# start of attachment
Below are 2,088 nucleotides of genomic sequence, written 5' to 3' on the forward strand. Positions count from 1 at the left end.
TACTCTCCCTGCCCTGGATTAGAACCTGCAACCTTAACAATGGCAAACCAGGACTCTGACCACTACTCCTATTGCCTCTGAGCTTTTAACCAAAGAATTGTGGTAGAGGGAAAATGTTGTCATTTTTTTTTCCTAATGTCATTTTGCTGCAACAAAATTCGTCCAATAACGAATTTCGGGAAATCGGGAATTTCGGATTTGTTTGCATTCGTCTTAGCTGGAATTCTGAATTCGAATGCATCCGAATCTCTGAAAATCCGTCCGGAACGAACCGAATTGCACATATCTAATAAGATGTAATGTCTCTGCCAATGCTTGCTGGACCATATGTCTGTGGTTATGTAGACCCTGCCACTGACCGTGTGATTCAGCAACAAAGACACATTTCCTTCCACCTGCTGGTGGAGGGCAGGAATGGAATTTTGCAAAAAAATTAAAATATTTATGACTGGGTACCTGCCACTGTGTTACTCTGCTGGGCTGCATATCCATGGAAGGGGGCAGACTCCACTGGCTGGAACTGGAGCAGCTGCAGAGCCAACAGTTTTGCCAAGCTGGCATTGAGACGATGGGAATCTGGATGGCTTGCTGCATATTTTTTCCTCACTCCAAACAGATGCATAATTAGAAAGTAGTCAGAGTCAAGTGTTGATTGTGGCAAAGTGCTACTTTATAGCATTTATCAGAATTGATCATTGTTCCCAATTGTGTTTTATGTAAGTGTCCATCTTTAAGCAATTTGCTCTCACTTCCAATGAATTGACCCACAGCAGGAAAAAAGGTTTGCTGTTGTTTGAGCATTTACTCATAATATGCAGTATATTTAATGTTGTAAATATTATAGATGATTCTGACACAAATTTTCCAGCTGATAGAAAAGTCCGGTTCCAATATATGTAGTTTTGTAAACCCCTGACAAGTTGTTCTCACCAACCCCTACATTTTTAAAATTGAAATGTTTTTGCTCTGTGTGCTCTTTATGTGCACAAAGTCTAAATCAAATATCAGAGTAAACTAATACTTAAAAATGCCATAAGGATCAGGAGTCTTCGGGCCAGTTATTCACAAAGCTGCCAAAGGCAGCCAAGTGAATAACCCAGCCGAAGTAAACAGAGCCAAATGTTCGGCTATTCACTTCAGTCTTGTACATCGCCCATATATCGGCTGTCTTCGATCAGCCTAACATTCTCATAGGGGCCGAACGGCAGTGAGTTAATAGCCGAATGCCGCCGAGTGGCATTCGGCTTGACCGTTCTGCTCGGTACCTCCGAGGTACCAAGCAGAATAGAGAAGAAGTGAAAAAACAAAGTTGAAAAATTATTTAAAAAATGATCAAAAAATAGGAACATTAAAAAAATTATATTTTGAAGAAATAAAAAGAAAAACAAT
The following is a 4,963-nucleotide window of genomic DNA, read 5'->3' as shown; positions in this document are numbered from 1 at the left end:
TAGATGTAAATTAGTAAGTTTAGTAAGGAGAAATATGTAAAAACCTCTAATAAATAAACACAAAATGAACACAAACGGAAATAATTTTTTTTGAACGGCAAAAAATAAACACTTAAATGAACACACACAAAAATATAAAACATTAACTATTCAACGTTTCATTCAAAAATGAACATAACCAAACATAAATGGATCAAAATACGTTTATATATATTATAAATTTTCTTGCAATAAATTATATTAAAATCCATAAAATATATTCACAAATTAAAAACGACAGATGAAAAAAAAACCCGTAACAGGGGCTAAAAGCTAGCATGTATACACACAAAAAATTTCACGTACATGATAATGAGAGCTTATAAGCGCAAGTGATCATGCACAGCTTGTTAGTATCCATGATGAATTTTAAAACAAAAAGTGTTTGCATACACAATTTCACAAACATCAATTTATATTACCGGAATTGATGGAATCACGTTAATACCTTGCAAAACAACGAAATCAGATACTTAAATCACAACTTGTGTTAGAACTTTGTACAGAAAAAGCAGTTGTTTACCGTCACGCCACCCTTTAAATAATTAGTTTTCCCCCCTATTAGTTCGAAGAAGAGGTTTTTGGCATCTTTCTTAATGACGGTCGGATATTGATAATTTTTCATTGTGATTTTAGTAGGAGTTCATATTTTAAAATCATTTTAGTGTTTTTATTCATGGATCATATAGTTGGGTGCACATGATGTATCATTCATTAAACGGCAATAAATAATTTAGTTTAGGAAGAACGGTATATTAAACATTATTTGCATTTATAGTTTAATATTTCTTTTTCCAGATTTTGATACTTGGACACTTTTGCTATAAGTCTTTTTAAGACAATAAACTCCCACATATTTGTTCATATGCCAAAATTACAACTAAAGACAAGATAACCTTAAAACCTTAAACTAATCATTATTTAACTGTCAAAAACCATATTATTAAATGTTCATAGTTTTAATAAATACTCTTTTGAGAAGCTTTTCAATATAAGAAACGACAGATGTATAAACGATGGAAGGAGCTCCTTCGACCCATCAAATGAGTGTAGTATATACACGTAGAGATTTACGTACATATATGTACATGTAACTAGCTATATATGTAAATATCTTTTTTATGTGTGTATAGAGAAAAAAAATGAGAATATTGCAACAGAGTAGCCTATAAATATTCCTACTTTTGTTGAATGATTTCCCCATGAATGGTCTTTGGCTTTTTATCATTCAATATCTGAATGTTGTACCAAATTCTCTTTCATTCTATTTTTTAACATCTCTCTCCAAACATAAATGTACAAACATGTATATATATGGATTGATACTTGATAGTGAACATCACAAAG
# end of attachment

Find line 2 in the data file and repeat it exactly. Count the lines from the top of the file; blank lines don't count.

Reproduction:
TACTCTCCCTGCCCTGGATTAGAACCTGCAACCTTAACAATGGCAAACCAGGACTCTGACCACTACTCCTATTGCCTCTGAGCTTTTAACCAAAGAATTGTGGTAGAGGGAAAATGTTGTCATTTTTTTTTCCTAATGTCATTTTGCTGCAACAAAATTCGTCCAATAACGAATTTCGGGAAATCGGGAATTTCGGATTTGTTTGCATTCGTCTTAGCTGGAATTCTGAATTCGAATGCATCCGAATCTCTGAAAATCCGTCCGGAACGAACCGAATTGCACATATCTAATAAGATGTAATGTCTCTGCCAATGCTTGCTGGACCATATGTCTGTGGTTATGTAGACCCTGCCACTGACCGTGTGATTCAGCAACAAAGACACATTTCCTTCCACCTGCTGGTGGAGGGCAGGAATGGAATTTTGCAAAAAAATTAAAATATTTATGACTGGGTACCTGCCACTGTGTTACTCTGCTGGGCTGCATATCCATGGAAGGGGGCAGACTCCACTGGCTGGAACTGGAGCAGCTGCAGAGCCAACAGTTTTGCCAAGCTGGCATTGAGACGATGGGAATCTGGATGGCTTGCTGCATATTTTTTCCTCACTCCAAACAGATGCATAATTAGAAAGTAGTCAGAGTCAAGTGTTGATTGTGGCAAAGTGCTACTTTATAGCATTTATCAGAATTGATCATTGTTCCCAATTGTGTTTTATGTAAGTGTCCATCTTTAAGCAATTTGCTCTCACTTCCAATGAATTGACCCACAGCAGGAAAAAAGGTTTGCTGTTGTTTGAGCATTTACTCATAATATGCAGTATATTTAATGTTGTAAATATTATAGATGATTCTGACACAAATTTTCCAGCTGATAGAAAAGTCCGGTTCCAATATATGTAGTTTTGTAAACCCCTGACAAGTTGTTCTCACCAACCCCTACATTTTTAAAATTGAAATGTTTTTGCTCTGTGTGCTCTTTATGTGCACAAAGTCTAAATCAAATATCAGAGTAAACTAATACTTAAAAATGCCATAAGGATCAGGAGTCTTCGGGCCAGTTATTCACAAAGCTGCCAAAGGCAGCCAAGTGAATAACCCAGCCGAAGTAAACAGAGCCAAATGTTCGGCTATTCACTTCAGTCTTGTACATCGCCCATATATCGGCTGTCTTCGATCAGCCTAACATTCTCATAGGGGCCGAACGGCAGTGAGTTAATAGCCGAATGCCGCCGAGTGGCATTCGGCTTGACCGTTCTGCTCGGTACCTCCGAGGTACCAAGCAGAATAGAGAAGAAGTGAAAAAACAAAGTTGAAAAATTATTTAAAAAATGATCAAAAAATAGGAACATTAAAAAAATTATATTTTGAAGAAATAAAAAGAAAAACAAT